If you are raising money, it is important to find accredited investors that are interested in your opportunity. There are several ways to make your opportunity more appealing, and it is important to start with a well-crafted private placement and executive summary. Without these documents in hand, you will not be ready to pitch your deal. You can create it yourself or work with a lawyer or private placement company to have one created. The latter is less expensive than an attorney and will still help to craft your message. With a killer PPM in hand, you can start to reach out to investors.

There are several traditional ways of finding SEC Accredited Investors. This has typically been done by speaking at angel investment forums and networking within the local community. These are still viable options that should be explored, however, this is a modern era. Almost everything that was once done in person can now be started online. Companies like and now have an online site you can visit to secure an accredited investor lead list.

Here are some other sites that can help you on how to find accredited investors online:

LinkedIn. This is a social networking site that is geared towards professionals. You can build a network of people throughout the world and use them as online referral sources. Instead of strictly relying on local attorneys, bankers, and CPAs to refer investors to you, these online connections can become remote referral sources. While it takes time to sift through your connections, it is still a faster way to connect with more referral sources.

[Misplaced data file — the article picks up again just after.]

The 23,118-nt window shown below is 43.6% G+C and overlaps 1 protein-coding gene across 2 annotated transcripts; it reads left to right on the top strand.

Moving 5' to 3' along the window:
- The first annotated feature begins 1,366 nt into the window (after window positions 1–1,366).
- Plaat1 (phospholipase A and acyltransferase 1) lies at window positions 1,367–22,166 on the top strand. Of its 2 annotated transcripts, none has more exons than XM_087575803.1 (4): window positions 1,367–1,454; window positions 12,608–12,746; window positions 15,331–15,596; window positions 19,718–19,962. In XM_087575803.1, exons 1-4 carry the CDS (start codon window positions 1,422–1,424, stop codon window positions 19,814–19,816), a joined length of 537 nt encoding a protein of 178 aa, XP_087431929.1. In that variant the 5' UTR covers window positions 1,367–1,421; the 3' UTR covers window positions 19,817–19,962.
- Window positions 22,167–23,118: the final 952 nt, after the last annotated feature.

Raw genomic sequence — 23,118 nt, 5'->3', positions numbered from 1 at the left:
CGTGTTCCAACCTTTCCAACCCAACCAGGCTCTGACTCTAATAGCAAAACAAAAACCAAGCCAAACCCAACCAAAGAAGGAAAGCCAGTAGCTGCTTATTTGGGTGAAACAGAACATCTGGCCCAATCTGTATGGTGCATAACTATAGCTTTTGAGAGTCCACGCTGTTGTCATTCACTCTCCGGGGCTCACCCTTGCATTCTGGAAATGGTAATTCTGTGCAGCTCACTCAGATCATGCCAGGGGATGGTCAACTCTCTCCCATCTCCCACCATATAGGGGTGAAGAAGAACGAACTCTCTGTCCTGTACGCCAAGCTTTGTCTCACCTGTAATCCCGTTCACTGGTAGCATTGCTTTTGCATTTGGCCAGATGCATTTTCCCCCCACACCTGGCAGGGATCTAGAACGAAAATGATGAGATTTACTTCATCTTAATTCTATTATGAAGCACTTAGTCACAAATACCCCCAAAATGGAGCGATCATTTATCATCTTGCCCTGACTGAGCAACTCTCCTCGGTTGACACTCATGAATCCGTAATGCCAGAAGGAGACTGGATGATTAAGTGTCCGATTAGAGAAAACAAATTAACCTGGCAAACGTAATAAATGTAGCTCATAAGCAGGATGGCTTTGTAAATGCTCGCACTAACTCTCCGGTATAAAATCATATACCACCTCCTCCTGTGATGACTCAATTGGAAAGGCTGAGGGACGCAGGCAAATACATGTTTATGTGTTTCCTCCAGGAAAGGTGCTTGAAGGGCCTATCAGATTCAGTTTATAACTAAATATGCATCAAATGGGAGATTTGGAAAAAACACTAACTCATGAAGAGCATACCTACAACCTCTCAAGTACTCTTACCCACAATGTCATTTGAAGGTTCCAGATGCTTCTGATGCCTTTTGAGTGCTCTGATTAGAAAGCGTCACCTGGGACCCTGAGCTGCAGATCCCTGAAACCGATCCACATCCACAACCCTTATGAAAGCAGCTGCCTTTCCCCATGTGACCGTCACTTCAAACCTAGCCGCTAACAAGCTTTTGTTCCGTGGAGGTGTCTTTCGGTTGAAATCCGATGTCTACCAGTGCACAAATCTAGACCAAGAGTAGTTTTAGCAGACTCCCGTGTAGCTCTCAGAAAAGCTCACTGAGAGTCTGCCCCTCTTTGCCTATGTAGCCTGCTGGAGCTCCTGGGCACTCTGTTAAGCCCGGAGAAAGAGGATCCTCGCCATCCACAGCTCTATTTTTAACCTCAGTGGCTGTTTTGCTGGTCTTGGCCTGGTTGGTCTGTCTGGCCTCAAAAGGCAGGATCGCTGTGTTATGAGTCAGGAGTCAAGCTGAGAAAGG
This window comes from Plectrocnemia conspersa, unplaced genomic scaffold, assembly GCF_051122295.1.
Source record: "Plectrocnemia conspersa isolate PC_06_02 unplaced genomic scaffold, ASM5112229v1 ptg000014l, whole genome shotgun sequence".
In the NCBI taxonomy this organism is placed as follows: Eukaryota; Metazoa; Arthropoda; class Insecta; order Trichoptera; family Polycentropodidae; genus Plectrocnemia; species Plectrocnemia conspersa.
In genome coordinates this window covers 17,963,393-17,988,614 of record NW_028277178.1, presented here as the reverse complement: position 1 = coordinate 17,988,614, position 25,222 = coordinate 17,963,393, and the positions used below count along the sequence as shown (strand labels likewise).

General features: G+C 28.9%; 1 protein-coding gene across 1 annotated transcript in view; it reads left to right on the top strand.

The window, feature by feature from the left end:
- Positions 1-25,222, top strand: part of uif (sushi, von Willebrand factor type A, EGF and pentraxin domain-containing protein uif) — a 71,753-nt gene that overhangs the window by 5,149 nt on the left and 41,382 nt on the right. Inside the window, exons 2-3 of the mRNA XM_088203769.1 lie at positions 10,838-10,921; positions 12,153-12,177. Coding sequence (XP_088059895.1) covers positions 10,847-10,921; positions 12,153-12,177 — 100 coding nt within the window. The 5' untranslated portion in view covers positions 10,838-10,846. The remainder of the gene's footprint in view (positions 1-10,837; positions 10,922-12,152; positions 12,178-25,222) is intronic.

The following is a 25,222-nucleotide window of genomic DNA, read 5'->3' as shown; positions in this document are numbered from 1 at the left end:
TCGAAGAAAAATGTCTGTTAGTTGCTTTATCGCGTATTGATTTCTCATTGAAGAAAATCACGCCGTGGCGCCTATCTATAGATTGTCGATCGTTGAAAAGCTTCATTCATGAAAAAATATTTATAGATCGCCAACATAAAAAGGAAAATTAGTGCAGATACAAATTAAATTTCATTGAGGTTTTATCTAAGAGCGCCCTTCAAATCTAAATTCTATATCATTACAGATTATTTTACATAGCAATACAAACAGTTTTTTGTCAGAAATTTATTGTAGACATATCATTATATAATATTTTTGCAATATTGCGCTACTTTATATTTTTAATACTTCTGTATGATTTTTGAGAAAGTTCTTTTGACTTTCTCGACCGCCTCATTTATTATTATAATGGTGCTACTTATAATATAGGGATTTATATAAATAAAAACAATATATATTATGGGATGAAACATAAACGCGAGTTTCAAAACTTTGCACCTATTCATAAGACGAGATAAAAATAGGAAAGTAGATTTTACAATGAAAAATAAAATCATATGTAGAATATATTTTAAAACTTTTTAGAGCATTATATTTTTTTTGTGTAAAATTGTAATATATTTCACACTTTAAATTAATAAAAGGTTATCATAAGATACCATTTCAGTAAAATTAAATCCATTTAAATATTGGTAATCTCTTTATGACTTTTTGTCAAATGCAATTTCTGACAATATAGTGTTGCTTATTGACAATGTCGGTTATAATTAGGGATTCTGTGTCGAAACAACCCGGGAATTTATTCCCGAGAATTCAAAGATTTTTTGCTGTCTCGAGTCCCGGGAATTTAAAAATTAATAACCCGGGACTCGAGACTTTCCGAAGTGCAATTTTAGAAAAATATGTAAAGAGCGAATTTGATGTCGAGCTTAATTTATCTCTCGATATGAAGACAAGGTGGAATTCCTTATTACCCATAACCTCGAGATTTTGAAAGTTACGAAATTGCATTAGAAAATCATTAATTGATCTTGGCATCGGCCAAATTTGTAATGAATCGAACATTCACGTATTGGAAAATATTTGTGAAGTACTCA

GoBigNetwork. This is a place for investors and entrepreneurs to connect. It is primarily geared towards the tech industry, but anyone can participate. Simply create a profile and post your opportunity to be viewed by investors at their convenience. You never know who you will meet through a platform like this. This is another online platform that allows start-ups to post about their company and investment opportunity to be reviewed by the investment community. Consider it as your online pitch, instead of the in person one. When people become interested, they will reach out for more information. Companies and entrepreneurs can connect through this platform so that businesses can raise money, and investors have access to additional deals. The investments start at $1,000 which enables a larger group of investors to participate.